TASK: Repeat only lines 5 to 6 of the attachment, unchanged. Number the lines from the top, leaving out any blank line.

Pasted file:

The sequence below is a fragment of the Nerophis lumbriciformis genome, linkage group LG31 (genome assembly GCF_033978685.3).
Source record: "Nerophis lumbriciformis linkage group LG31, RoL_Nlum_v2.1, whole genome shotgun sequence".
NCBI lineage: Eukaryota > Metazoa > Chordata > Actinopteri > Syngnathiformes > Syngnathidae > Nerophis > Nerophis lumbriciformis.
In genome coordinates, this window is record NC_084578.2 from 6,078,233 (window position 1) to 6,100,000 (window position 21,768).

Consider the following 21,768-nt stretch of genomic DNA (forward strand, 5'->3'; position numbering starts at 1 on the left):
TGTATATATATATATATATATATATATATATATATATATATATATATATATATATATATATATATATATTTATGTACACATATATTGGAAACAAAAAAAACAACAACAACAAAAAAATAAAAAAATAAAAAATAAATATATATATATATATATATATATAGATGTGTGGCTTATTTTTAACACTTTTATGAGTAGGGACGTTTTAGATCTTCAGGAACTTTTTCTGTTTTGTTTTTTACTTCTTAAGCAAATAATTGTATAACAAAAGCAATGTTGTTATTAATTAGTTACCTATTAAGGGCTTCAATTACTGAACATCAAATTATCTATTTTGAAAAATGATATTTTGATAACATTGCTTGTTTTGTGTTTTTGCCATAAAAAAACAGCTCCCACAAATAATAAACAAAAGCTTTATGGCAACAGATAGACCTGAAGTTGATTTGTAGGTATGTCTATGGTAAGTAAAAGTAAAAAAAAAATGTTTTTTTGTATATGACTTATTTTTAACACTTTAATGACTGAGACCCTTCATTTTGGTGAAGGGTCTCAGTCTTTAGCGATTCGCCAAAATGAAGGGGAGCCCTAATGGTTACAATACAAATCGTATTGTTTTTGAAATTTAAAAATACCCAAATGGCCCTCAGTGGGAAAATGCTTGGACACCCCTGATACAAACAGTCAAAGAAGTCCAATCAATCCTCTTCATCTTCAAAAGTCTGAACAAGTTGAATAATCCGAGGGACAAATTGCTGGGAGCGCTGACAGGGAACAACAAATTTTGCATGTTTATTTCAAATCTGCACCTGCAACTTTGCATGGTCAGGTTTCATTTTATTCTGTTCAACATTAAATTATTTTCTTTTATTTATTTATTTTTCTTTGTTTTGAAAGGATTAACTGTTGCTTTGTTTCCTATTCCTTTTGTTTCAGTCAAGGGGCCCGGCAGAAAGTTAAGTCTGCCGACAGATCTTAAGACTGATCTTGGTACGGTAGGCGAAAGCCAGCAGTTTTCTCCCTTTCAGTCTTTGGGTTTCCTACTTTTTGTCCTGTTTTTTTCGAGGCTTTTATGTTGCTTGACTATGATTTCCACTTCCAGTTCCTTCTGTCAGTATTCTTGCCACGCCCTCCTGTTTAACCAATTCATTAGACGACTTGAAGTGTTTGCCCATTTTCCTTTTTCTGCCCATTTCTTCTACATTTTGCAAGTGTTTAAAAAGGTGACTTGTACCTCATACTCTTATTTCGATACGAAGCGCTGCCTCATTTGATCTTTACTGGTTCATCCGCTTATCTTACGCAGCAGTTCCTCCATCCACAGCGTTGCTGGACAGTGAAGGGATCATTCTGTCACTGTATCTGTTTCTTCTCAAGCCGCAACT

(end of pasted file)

Consider the following 21,768-nt stretch of genomic DNA (forward strand, 5'->3'; position numbering starts at 1 on the left):
TGTATATATATATATATATATATATATATATATATATATATATATATATATATATATATATATATATATTTATGTACACATATATTGGAAACAAAAAAAACAACAACAACAAAAAAATAAAAAAATAAAAAATAAATATATATATATATATATATATATAGATGTGTGGCTTATTTTTAACACTTTTATGAGTAGGGACGTTTTAGATCTTCAGGAACTTTTTCTGTTTTGTTTTTTACTTCTTAAGCAAATAATTGTATAACAAAAGCAATGTTGTTATTAATTAGTTACCTATTAAGGGCTTCAATTACTGAACATCAAATTATCTATTTTGAAAAATGATATTTTGATAACATTGCTTGTTTTGTGTTTTTGCCATAAAAAAACAGCTCCCACAAATAATAAACAAAAGCTTTATGGCAACAGATAGACCTGAAGTTGATTTGTAGGTATGTCTATGGTAAGTAAAAGTAAAAAAAAAATGTTTTTTTGTATATGACTTATTTTTAACACTTTAATGACTGAGACCCTTCATTTTGGTGAAGGGTCTCAGTCTTTAGCGATTCGCCAAAATGAAGGGGAGCCCTAATGGTTACAATACAAATCGTATTGTTTTTGAAATTTAAAAATACCCAAATGGCCCTCAGTGGGAAAATGCTTGGACACCCCTGATACAAACAGTCAAAGAAGTCCAATCAATCCTCTTCATCTTCAAAAGTCTGAACAAGTTGAATAATCCGAGGGACAAATTGCTGGGAGCGCTGACAGGGAACAACAAATTTTGCATGTTTATTTCAAATCTGCACCTGCAACTTTGCATGGTCAGGTTTCATTTTATTCTGTTCAACATTAAATTATTTTCTTTTATTTATTTATTTTTCTTTGTTTTGAAAGGATTAACTGTTGCTTTGTTTCCTATTCCTTTTGTTTCAGTCAAGGGGCCCGGCAGAAAGTTAAGTCTGCCGACAGATCTTAAGACTGATCTTGGTACGGTAGGCGAAAGCCAGCAGTTTTCTCCCTTTCAGTCTTTGGGTTTCCTACTTTTTGTCCTGTTTTTTTCGAGGCTTTTATGTTGCTTGACTATGATTTCCACTTCCAGTTCCTTCTGTCAGTATTCTTGCCACGCCCTCCTGTTTAACCAATTCATTAGACGACTTGAAGTGTTTGCCCATTTTCCTTTTTCTGCCCATTTCTTCTACATTTTGCAAGTGTTTAAAAAGGTGACTTGTACCTCATACTCTTATTTCGATACGAAGCGCTGCCTCATTTGATCTTTACTGGTTCATCCGCTTATCTTACGCAGCAGTTCCTCCATCCACAGCGTTGCTGGACAGTGAAGGGATCATTCTGTCACTGTATCTGTTTCTTCTCAAGCCGCAACT